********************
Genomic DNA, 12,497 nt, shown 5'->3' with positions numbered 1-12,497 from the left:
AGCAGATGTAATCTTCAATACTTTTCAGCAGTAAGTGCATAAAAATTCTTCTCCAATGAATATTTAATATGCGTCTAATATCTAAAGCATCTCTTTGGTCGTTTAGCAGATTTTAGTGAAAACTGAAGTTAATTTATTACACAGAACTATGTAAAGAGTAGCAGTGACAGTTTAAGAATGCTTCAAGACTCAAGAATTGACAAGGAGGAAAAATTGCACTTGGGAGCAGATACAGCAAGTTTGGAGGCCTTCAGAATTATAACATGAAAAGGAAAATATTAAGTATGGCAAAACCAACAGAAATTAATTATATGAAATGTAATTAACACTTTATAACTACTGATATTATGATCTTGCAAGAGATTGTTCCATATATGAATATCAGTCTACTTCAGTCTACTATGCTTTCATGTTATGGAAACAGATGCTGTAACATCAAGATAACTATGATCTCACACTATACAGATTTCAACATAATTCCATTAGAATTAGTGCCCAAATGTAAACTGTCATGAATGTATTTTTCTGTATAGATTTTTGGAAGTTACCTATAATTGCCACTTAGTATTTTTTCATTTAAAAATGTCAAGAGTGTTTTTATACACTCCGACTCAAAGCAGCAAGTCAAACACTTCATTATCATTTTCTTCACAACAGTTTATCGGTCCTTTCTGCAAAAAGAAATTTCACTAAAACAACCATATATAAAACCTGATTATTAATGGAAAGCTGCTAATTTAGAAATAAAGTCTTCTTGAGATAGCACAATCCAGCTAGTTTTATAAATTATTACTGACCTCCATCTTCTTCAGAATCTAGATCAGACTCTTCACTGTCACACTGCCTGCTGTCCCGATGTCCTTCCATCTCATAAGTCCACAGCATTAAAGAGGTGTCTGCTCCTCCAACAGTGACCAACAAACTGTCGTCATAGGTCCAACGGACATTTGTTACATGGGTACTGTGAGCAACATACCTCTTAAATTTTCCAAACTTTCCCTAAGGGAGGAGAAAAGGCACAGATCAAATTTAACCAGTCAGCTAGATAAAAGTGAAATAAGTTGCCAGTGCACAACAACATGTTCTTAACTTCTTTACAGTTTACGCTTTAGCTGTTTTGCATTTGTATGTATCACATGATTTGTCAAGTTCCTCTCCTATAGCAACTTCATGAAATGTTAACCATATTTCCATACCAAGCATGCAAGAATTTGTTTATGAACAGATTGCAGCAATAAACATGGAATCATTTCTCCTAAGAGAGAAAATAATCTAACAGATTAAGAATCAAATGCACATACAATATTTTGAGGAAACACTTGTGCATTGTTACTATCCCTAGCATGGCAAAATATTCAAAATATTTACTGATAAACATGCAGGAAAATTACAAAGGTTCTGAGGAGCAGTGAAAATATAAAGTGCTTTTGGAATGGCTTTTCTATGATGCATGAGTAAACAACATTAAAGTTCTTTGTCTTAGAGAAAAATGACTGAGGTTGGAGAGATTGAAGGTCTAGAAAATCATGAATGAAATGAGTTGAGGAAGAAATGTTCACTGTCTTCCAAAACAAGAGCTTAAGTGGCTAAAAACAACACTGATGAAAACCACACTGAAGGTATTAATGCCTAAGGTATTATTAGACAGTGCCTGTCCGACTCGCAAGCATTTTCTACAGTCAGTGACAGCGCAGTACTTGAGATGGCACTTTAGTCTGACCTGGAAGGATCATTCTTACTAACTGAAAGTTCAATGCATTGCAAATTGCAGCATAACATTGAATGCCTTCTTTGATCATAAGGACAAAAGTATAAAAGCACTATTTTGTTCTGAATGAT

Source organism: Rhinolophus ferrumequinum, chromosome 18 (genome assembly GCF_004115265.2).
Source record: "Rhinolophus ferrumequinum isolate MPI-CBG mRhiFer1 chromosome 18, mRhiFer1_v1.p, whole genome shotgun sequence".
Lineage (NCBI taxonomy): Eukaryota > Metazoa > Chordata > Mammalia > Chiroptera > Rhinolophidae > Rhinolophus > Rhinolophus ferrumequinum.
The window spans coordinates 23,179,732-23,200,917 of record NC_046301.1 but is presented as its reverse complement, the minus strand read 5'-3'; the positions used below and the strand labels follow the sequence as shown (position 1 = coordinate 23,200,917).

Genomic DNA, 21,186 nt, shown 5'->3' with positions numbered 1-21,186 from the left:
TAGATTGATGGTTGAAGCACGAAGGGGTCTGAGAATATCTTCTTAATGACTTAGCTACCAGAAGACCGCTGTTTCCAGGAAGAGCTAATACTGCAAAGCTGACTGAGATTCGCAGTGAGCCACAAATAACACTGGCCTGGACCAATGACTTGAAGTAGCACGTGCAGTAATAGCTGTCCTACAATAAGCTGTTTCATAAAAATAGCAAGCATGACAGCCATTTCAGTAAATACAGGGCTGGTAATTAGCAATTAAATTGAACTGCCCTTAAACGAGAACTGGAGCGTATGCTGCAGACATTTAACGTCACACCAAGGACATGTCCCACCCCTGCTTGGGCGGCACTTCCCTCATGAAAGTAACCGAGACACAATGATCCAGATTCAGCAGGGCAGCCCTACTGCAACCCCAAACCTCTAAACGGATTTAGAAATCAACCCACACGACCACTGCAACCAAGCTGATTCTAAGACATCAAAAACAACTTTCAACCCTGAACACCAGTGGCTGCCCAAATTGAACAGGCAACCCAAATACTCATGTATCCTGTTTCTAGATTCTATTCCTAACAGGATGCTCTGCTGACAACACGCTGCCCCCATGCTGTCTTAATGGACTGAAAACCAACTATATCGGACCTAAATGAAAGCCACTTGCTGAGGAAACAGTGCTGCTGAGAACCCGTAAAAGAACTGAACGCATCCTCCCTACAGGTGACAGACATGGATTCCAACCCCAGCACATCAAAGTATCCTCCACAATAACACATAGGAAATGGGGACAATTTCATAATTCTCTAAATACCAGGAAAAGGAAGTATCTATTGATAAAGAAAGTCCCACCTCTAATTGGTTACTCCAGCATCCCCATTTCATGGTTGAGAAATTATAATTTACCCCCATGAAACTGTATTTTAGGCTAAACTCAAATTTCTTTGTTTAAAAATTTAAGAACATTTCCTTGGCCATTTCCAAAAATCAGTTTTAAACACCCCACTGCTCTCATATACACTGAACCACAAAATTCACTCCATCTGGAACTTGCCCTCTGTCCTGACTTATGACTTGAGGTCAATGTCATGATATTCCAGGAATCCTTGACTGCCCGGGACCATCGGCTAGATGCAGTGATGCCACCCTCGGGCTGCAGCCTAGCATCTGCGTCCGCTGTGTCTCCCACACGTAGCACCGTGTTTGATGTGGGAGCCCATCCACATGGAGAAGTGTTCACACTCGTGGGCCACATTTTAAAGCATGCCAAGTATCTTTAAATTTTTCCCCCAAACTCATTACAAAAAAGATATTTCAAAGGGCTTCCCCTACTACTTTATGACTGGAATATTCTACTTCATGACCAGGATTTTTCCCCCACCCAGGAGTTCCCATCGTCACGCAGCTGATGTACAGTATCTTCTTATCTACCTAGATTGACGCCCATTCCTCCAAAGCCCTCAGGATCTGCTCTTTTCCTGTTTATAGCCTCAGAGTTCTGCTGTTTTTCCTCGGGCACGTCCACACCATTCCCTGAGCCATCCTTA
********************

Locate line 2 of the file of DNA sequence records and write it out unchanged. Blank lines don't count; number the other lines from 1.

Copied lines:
AGCAGATGTAATCTTCAATACTTTTCAGCAGTAAGTGCATAAAAATTCTTCTCCAATGAATATTTAATATGCGTCTAATATCTAAAGCATCTCTTTGGTCGTTTAGCAGATTTTAGTGAAAACTGAAGTTAATTTATTACACAGAACTATGTAAAGAGTAGCAGTGACAGTTTAAGAATGCTTCAAGACTCAAGAATTGACAAGGAGGAAAAATTGCACTTGGGAGCAGATACAGCAAGTTTGGAGGCCTTCAGAATTATAACATGAAAAGGAAAATATTAAGTATGGCAAAACCAACAGAAATTAATTATATGAAATGTAATTAACACTTTATAACTACTGATATTATGATCTTGCAAGAGATTGTTCCATATATGAATATCAGTCTACTTCAGTCTACTATGCTTTCATGTTATGGAAACAGATGCTGTAACATCAAGATAACTATGATCTCACACTATACAGATTTCAACATAATTCCATTAGAATTAGTGCCCAAATGTAAACTGTCATGAATGTATTTTTCTGTATAGATTTTTGGAAGTTACCTATAATTGCCACTTAGTATTTTTTCATTTAAAAATGTCAAGAGTGTTTTTATACACTCCGACTCAAAGCAGCAAGTCAAACACTTCATTATCATTTTCTTCACAACAGTTTATCGGTCCTTTCTGCAAAAAGAAATTTCACTAAAACAACCATATATAAAACCTGATTATTAATGGAAAGCTGCTAATTTAGAAATAAAGTCTTCTTGAGATAGCACAATCCAGCTAGTTTTATAAATTATTACTGACCTCCATCTTCTTCAGAATCTAGATCAGACTCTTCACTGTCACACTGCCTGCTGTCCCGATGTCCTTCCATCTCATAAGTCCACAGCATTAAAGAGGTGTCTGCTCCTCCAACAGTGACCAACAAACTGTCGTCATAGGTCCAACGGACATTTGTTACATGGGTACTGTGAGCAACATACCTCTTAAATTTTCCAAACTTTCCCTAAGGGAGGAGAAAAGGCACAGATCAAATTTAACCAGTCAGCTAGATAAAAGTGAAATAAGTTGCCAGTGCACAACAACATGTTCTTAACTTCTTTACAGTTTACGCTTTAGCTGTTTTGCATTTGTATGTATCACATGATTTGTCAAGTTCCTCTCCTATAGCAACTTCATGAAATGTTAACCATATTTCCATACCAAGCATGCAAGAATTTGTTTATGAACAGATTGCAGCAATAAACATGGAATCATTTCTCCTAAGAGAGAAAATAATCTAACAGATTAAGAATCAAATGCACATACAATATTTTGAGGAAACACTTGTGCATTGTTACTATCCCTAGCATGGCAAAATATTCAAAATATTTACTGATAAACATGCAGGAAAATTACAAAGGTTCTGAGGAGCAGTGAAAATATAAAGTGCTTTTGGAATGGCTTTTCTATGATGCATGAGTAAACAACATTAAAGTTCTTTGTCTTAGAGAAAAATGACTGAGGTTGGAGAGATTGAAGGTCTAGAAAATCATGAATGAAATGAGTTGAGGAAGAAATGTTCACTGTCTTCCAAAACAAGAGCTTAAGTGGCTAAAAACAACACTGATGAAAACCACACTGAAGGTATTAATGCCTAAGGTATTATTAGACAGTGCCTGTCCGACTCGCAAGCATTTTCTACAGTCAGTGACAGCGCAGTACTTGAGATGGCACTTTAGTCTGACCTGGAAGGATCATTCTTACTAACTGAAAGTTCAATGCATTGCAAATTGCAGCATAACATTGAATGCCTTCTTTGATCATAAGGACAAAAGTATAAAAGCACTATTTTGTTCTGAATGAT